The Wexford Beaches Guide: 9 Beaches In Wexford Worth Visiting This Weekend

wexford beaches guide
Photo left : By Frank Luerweg. Photo right : By Lukassek

Wexford beaches are widely considered to be some of the best in Ireland.

And that’s saying something when you consider some of the incredible beaches in Ireland that they’re up against!

Regardless of whether you’re looking for watersports, surfing, kitesurfing, building sandcastles or just chilling and wriggling your toes in the sand, there’s an endless number of beaches in Wexford to explore.

Wexford beaches: A guide to the best of the bunch

The mighty County Wexford has over 250km of coastline with a plethora of beaches and 7 of these have been awarded the coveted Blue Flag for clean water.

A further 13 beaches in Wexford are Green Coast beaches with high environmental excellence. It was a tough choice, but we’ve picked 9 of the best below.

1. Curracloe Beach

curracloe beach wexford ireland
Photo via Failte Ireland

First up is the mighty Curracloe beach in Wexford. This sandy spot has fine, soft sand and pristine dunes blanketed in waving marram grass. Featured in several films including Brooklyn, the seven-mile beach is backed to the south by The Raven Nature Reserve.

If you’re looking for beaches in Wexford for a ramble, the 10km Raven Loop walk takes in both beach and forest scenery. The extensive beach has 500 parking spaces and three access points at Ballinesker, White Gap and Culleton’s Gap.

This is one of many Wexford beaches that is popular for shore fishing and beach horseriding (from the nearby Equestrian Centre). There are good facilities including toilets at White Gap and Ballinesker, a Surf Shack, beach café and lifeguards in summer.

2. Duncannon Beach (one of our favourite Wexford beaches)

Duncannon is one of the best beaches in wexford
Photo by Visit Wexford via Failte Ireland

Facing south, Duncannon Beach is one mile of glorious golden sand stretching from Duncannon village to the River Barrow estuary. Protected from strong waves, this is one of the top beaches in Wexford for swimming.

However, note that there’s only a lifeguard on duty during the busy summer months. Park beside the beach (or even on the sand if you have a 4×4 vehicle). There are toilets and a beach café.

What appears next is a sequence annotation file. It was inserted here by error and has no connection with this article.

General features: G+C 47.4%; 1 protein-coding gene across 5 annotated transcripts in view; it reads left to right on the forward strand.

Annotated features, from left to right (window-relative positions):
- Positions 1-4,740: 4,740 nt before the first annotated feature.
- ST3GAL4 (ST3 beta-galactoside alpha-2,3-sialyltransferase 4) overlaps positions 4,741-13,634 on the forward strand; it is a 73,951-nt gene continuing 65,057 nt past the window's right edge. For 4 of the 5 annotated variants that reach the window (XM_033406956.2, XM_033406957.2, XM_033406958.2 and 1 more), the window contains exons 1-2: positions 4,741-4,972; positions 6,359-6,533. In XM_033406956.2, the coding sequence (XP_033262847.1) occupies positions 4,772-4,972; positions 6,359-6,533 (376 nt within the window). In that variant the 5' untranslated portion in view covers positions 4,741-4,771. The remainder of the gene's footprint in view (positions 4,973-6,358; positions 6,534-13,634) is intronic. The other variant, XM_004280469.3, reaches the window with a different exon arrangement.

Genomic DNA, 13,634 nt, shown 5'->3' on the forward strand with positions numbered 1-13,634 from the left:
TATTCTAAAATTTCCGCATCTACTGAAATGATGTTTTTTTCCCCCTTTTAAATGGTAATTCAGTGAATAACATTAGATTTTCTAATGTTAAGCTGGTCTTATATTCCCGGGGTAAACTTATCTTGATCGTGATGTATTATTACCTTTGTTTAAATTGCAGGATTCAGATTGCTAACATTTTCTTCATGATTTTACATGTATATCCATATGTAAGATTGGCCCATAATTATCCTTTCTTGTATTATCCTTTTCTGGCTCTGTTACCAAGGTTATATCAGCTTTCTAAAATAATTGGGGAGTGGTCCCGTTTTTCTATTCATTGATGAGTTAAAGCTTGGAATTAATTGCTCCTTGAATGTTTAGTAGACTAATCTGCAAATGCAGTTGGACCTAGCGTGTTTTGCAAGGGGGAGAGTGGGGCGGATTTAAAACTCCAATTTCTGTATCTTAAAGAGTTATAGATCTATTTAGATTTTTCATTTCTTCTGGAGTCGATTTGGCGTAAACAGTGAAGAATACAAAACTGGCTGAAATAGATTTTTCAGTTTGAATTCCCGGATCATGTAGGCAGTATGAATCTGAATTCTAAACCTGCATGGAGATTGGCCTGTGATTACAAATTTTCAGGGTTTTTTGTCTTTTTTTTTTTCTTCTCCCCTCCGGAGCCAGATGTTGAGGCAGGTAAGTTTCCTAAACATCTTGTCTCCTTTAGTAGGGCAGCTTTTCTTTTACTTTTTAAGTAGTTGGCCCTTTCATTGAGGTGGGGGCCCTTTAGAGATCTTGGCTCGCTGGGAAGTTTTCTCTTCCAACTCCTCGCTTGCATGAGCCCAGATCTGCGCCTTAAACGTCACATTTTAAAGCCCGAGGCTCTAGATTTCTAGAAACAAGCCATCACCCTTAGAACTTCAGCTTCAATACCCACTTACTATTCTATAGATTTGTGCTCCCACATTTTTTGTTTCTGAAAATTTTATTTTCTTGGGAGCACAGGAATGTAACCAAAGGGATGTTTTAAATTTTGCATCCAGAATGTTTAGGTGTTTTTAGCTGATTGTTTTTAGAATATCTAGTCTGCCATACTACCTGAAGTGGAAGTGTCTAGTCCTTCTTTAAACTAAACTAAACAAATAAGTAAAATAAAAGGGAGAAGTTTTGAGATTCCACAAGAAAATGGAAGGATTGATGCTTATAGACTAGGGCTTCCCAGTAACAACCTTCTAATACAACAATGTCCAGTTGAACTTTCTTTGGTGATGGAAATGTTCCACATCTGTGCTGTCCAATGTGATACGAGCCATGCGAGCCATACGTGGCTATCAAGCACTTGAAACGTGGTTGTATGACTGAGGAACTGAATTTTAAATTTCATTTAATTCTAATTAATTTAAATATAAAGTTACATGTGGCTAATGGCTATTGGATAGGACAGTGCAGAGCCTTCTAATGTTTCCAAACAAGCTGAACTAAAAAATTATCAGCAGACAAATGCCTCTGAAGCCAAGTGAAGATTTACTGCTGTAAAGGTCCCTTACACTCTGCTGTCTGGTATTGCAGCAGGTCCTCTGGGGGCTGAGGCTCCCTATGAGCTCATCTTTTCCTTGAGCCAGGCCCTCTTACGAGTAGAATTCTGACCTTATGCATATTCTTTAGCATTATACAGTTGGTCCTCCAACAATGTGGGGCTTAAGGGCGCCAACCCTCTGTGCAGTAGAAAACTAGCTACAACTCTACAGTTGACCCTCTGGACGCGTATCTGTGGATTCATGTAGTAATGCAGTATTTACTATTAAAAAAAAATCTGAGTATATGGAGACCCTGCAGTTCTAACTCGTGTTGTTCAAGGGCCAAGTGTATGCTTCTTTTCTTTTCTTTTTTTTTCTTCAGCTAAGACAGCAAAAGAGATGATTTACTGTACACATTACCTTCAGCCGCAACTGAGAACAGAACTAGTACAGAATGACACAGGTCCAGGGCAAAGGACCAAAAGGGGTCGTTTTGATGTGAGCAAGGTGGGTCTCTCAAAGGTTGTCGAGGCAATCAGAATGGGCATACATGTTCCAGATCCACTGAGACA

Walk to the north end of Duncannon Beach to see the fort, built in 1588 (you’ll recognise it if you read our guide to the best things to do in Wexford). It now houses a maritime museum, art gallery and café.

You might recognize the imposing fortifications from the film The Count of Monte Cristo. Don’t miss the Sand Festival, sand sculpting, crab fishing competitions, kitesurfing and fireworks events every August.

3. Rosslare Strand Beach

Golf course at Rosslare Strand, Ireland
One of our favourite Wexford beaches: Photo by Frank Luerweg On shuttertsock.com

Rosslare is a popular holiday resort with a gorgeous beach and easy access from the main car park. Alternatively, park in the town and enjoy swimming and walking on the dog-friendly beach.

Reputedly “the sunniest spot in Ireland” with 300 more hours of sunshine than elsewhere, the beach stretches south from Wexford Harbour for a mile or so.

The sheltered beach is a mixture of sand and pebbles, popular with families and has summer lifeguards. You can book sailing, windsurfing and kayaking lessons and rent wetsuits and watersports equipment from the beachside sports centre.

4. Ballymoney Beach

Ballymoney Beach in wexford
Photo by VeeJey on shutterstock.com

Ballymoney Beach is one of the most popular beaches in Wexford and the only downside is that it can be difficult to find parking on sunny days.

At high tide, there are actually two sandy beaches separated by a rocky outcrop. The North Beach is accessed by a path over the rocks and is longer and sandier than South Beach.

The sand on both of these Wexford beaches is fairly firm. Keep your eyes open for sightings of the friendly local seal. The main car park has a shop for ice cream and refreshments and the beach has toilets and lifeguards in summer.